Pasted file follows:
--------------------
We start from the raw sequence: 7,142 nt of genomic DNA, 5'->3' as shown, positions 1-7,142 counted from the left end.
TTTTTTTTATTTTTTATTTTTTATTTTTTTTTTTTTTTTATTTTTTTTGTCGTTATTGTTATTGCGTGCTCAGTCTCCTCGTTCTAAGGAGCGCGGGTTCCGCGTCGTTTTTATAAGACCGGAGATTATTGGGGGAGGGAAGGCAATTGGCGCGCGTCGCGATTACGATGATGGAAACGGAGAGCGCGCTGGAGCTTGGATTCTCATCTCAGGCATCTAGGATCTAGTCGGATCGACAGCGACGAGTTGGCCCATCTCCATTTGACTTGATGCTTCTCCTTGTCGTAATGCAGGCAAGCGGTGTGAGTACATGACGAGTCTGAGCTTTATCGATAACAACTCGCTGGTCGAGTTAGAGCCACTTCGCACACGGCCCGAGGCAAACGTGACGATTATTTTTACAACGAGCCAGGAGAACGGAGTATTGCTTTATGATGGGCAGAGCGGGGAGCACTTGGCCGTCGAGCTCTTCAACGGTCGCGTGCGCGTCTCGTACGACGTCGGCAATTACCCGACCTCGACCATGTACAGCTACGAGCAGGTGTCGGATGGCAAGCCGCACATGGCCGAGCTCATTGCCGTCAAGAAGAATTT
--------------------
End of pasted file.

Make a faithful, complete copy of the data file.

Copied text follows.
We start from the raw sequence: 7,142 nt of genomic DNA, 5'->3' as shown, positions 1-7,142 counted from the left end.
TTTTTTTTATTTTTTATTTTTTATTTTTTTTTTTTTTTTATTTTTTTTGTCGTTATTGTTATTGCGTGCTCAGTCTCCTCGTTCTAAGGAGCGCGGGTTCCGCGTCGTTTTTATAAGACCGGAGATTATTGGGGGAGGGAAGGCAATTGGCGCGCGTCGCGATTACGATGATGGAAACGGAGAGCGCGCTGGAGCTTGGATTCTCATCTCAGGCATCTAGGATCTAGTCGGATCGACAGCGACGAGTTGGCCCATCTCCATTTGACTTGATGCTTCTCCTTGTCGTAATGCAGGCAAGCGGTGTGAGTACATGACGAGTCTGAGCTTTATCGATAACAACTCGCTGGTCGAGTTAGAGCCACTTCGCACACGGCCCGAGGCAAACGTGACGATTATTTTTACAACGAGCCAGGAGAACGGAGTATTGCTTTATGATGGGCAGAGCGGGGAGCACTTGGCCGTCGAGCTCTTCAACGGTCGCGTGCGCGTCTCGTACGACGTCGGCAATTACCCGACCTCGACCATGTACAGCTACGAGCAGGTGTCGGATGGCAAGCCGCACATGGCCGAGCTCATTGCCGTCAAGAAGAATTT